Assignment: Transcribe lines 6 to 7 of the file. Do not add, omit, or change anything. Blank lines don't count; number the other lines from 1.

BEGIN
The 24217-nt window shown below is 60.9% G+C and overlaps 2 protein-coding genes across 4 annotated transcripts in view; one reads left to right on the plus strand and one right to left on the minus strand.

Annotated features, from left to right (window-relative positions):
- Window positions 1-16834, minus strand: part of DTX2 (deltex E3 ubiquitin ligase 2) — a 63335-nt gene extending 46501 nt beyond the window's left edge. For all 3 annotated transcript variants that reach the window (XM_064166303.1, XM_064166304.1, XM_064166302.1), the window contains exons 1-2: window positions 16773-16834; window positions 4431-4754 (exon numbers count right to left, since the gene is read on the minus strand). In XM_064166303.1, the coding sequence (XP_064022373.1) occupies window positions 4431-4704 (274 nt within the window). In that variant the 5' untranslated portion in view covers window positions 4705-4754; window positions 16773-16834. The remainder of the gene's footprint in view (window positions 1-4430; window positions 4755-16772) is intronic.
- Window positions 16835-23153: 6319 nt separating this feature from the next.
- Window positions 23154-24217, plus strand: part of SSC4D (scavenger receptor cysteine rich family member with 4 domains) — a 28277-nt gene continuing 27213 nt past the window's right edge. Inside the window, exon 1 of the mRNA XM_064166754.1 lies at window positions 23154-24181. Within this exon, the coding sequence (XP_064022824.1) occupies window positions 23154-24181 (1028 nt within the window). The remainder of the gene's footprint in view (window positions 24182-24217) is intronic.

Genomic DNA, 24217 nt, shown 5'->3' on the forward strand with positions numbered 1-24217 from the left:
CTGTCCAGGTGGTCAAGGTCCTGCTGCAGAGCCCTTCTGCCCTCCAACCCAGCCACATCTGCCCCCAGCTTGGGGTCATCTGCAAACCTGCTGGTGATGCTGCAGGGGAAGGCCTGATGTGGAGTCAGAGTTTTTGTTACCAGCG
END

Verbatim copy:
Genomic DNA, 24217 nt, shown 5'->3' on the forward strand with positions numbered 1-24217 from the left:
CTGTCCAGGTGGTCAAGGTCCTGCTGCAGAGCCCTTCTGCCCTCCAACCCAGCCACATCTGCCCCCAGCTTGGGGTCATCTGCAAACCTGCTGGTGATGCTGCAGGGGAAGGCCTGATGTGGAGTCAGAGTTTTTGTTACCAGCG